Mark Frost, Assistant Director for Transport, Parking & Environmental Strategy at the London Borough of Hounslow, explained how Hounslow is rolling out schemes in phases, at first using cones to widen footways, reallocate road space and better facilitate social distancing for walking. It is also extending bus lane hours to 24/7 where possible, and accelerating planned cycle and pedestrian schemes.

Phase two schemes include permanent ‘school street’ closures before September, with a further six beginning consultation in the autumn. Consultation, he notes is a key issue with ‘'very little consensus’ on some interventions. ‘It becomes quite difficult if you don’t bring the community along with you, and I think that's a real challenge for the profession.’ He also mentioned that ‘we’re expected to do more than we've ever done in a shorter time frame, but with less money.’

We’re also thinking about our wider policy response, he said, with a focus on emissions-based charges for business and resident parking permits – including an option to restrict permits for the most polluting vehicles and an exploration around means-testing some permits. While a Workplace Parking Levy has been delayed by a year, bringing in a phased WPL could help prevent a car-focused recovery by dis-incentivising car use and funding shorter term walking, cycling and air quality measures, he added. ‘Respiratory health and the role of active travel are now more important than ever after COVID-19,’ said Frost.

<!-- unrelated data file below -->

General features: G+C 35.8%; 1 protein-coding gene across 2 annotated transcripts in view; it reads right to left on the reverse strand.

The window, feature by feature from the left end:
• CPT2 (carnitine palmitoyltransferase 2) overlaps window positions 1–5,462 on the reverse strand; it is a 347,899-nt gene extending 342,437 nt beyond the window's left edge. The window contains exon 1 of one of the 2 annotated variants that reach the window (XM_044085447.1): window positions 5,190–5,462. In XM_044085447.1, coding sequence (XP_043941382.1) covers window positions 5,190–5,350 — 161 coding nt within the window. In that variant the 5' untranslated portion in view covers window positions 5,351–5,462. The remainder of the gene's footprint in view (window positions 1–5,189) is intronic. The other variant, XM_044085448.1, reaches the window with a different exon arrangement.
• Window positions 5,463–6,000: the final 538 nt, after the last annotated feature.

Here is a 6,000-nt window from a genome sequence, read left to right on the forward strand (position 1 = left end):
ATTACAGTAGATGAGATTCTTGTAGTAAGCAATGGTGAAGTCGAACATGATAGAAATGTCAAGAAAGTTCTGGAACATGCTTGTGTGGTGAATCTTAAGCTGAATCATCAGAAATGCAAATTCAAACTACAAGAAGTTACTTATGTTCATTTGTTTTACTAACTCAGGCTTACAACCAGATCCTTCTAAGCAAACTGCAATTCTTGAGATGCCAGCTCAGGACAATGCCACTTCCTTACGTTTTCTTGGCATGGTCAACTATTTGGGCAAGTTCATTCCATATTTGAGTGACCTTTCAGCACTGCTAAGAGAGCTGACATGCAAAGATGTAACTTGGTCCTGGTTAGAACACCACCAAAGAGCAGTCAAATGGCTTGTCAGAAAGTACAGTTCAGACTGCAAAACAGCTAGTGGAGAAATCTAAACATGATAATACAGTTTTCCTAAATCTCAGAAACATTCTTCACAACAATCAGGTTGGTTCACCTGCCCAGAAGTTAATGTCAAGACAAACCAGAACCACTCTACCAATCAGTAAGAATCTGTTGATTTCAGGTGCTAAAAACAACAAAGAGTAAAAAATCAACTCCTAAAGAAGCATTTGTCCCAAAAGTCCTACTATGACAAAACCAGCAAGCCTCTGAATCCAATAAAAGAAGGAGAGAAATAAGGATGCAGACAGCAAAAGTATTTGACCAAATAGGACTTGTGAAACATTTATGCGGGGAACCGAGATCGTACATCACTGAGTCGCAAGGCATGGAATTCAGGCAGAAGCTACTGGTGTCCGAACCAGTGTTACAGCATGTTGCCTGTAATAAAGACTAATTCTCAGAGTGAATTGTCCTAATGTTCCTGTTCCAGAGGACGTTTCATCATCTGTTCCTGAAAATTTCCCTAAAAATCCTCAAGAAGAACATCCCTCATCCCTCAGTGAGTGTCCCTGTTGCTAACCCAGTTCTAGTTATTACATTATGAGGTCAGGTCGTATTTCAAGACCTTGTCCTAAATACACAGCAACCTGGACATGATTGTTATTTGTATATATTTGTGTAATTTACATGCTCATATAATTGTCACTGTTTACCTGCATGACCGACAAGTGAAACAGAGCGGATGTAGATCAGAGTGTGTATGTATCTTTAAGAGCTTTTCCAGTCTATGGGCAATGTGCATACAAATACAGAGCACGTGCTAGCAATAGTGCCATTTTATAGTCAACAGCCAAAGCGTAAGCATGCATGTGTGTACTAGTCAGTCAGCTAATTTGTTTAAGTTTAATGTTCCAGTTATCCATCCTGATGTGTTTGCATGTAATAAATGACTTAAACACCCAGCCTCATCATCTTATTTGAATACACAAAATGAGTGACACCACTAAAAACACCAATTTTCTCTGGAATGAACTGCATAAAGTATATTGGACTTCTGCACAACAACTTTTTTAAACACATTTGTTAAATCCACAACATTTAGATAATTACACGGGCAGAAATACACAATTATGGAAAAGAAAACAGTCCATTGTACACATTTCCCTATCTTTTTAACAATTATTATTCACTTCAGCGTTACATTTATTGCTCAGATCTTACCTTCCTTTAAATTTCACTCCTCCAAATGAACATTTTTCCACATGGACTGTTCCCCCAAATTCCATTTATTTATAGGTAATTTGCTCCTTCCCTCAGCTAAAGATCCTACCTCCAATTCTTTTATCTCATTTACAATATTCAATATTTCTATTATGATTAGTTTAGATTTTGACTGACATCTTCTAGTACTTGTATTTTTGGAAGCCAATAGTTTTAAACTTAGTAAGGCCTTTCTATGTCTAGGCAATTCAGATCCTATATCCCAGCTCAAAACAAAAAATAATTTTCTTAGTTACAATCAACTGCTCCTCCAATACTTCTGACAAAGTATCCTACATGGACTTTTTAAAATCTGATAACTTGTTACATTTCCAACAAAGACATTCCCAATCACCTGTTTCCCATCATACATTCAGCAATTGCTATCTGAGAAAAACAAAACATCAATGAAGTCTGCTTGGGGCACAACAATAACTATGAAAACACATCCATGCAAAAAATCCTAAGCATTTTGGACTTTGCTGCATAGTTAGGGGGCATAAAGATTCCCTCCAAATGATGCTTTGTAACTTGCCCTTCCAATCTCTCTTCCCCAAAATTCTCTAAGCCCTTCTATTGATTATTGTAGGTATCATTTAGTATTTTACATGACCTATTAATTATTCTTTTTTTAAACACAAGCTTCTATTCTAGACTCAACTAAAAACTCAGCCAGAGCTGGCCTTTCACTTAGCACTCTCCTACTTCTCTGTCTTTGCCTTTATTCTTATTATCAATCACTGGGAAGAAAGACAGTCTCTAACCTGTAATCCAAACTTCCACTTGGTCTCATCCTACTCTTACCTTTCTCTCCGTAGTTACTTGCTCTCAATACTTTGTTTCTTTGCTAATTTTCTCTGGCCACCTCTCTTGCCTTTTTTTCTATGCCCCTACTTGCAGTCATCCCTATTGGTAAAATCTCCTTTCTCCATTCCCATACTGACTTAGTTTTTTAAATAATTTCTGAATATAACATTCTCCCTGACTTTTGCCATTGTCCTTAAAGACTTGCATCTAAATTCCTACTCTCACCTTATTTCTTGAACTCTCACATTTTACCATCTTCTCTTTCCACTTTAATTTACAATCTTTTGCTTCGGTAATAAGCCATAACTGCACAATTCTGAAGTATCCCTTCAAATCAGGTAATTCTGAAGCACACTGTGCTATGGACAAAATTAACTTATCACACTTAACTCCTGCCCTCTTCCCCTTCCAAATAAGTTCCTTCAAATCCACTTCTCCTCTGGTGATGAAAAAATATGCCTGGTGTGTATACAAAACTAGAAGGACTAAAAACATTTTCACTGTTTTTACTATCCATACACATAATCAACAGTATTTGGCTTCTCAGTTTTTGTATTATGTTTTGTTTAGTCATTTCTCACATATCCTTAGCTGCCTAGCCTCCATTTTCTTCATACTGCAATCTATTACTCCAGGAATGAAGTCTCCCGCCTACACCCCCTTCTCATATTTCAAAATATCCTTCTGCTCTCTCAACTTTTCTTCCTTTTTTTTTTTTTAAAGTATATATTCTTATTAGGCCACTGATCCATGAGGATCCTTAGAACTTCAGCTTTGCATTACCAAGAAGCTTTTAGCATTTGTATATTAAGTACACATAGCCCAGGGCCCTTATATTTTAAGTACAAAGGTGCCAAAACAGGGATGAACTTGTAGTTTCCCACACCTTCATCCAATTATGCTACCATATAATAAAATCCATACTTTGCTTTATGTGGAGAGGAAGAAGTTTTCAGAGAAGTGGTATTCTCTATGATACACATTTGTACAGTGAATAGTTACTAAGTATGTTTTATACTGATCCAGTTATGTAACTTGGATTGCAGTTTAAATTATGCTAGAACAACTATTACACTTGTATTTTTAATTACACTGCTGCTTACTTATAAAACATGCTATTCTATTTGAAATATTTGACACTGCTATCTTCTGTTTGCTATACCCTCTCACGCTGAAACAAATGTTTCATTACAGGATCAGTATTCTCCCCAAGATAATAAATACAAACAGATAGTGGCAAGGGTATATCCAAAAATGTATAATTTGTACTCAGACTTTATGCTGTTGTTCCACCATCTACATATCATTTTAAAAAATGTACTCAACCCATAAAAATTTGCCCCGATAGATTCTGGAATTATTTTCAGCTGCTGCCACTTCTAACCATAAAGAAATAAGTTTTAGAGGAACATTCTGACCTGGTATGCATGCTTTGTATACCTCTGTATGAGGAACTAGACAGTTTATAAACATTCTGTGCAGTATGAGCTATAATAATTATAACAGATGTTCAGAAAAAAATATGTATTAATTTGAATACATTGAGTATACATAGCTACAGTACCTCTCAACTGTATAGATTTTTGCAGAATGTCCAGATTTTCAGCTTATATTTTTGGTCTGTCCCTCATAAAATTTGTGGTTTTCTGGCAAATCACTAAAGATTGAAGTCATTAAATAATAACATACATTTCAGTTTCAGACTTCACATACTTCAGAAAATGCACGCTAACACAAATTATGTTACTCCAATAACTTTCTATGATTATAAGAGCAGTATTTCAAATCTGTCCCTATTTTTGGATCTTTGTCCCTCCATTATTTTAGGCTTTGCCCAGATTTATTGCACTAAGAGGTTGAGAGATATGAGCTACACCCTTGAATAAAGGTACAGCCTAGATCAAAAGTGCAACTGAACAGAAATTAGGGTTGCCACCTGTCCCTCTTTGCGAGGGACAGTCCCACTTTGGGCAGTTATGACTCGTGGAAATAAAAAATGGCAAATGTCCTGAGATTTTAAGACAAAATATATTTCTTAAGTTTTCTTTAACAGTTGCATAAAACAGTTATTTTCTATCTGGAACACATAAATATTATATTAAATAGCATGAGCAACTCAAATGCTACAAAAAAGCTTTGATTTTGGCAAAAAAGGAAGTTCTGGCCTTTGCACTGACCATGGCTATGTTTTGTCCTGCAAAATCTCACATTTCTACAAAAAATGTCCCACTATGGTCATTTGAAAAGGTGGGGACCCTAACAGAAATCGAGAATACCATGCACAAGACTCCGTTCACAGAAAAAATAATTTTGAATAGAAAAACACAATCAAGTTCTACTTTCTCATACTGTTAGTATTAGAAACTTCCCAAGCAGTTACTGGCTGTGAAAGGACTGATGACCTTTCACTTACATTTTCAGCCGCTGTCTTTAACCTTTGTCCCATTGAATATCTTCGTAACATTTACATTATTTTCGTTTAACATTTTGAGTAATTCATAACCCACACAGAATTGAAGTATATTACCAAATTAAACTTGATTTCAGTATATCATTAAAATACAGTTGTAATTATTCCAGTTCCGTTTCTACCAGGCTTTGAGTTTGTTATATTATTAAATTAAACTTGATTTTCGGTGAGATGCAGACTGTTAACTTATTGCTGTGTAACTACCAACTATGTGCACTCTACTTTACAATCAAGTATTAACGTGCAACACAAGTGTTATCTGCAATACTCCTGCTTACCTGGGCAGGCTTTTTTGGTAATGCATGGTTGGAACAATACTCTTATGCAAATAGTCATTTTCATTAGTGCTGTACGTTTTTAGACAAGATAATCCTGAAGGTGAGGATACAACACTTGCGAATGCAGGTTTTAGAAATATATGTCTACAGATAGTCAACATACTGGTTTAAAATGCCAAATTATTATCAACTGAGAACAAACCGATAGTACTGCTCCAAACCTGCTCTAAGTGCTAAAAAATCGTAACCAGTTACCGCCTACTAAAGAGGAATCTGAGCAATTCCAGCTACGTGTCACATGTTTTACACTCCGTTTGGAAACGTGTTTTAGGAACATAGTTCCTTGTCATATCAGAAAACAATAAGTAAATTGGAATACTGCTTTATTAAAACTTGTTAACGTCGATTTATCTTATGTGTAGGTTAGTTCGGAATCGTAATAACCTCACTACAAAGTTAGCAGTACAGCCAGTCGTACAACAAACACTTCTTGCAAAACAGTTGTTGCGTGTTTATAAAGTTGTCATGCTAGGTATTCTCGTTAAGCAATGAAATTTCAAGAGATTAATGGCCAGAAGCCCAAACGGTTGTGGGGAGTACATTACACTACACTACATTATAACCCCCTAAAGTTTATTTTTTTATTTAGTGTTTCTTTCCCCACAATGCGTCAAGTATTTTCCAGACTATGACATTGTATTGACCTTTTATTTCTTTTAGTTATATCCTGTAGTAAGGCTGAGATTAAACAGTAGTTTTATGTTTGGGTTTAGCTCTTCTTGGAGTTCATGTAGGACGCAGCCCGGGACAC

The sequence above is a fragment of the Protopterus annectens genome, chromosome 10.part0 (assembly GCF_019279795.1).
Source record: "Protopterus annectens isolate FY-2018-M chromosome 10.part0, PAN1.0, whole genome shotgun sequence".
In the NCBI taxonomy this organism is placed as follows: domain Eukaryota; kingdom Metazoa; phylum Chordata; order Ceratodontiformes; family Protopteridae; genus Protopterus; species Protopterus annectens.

Andy Salkeld, Walking and Cycling Officer for Leicester City Council, said that his city is planning to install at least a mile of new pop-up cycling and walking lanes every week for the next 10 weeks. Pavements will also be widened to help support local shops and to provide safer walking areas, and a bike share scheme will be introduced across the city.

What we’re doing immediately is helping key people to get work and so help the rest of us, said Salkeld. He responded to a question, put by audience member Paul Biggs from the Alliance of British Drivers, asking whether rapidly re-allocating road space without consultation was ‘democratic or anti-democratic’. ‘The first rule of government is to protect citizens. In Leicester about 40% of households and 66% of people do not have access to a car, so it would be remiss of us, at a time like this, not to respond to citizens' needs,’ he replied.

Leicester’s plan involves reallocating road space around retail shopping streets, taking out suspended parking using the space for queuing. Selected key route road space is also being re-allocated, primarily to cyclists and, in some cases, away from buses, as below. Although the number of bus passengers has collapsed significantly, the city is maintaining access to bus stops and continuing to support public transport. The city is planning for more permanent solutions by aligning current rapid responses with the long-term Connecting Leicester project, with the deputy City Mayor acknowledging that it will be difficult to reverse these new measures if they prove, as hoped, to be popular with the public.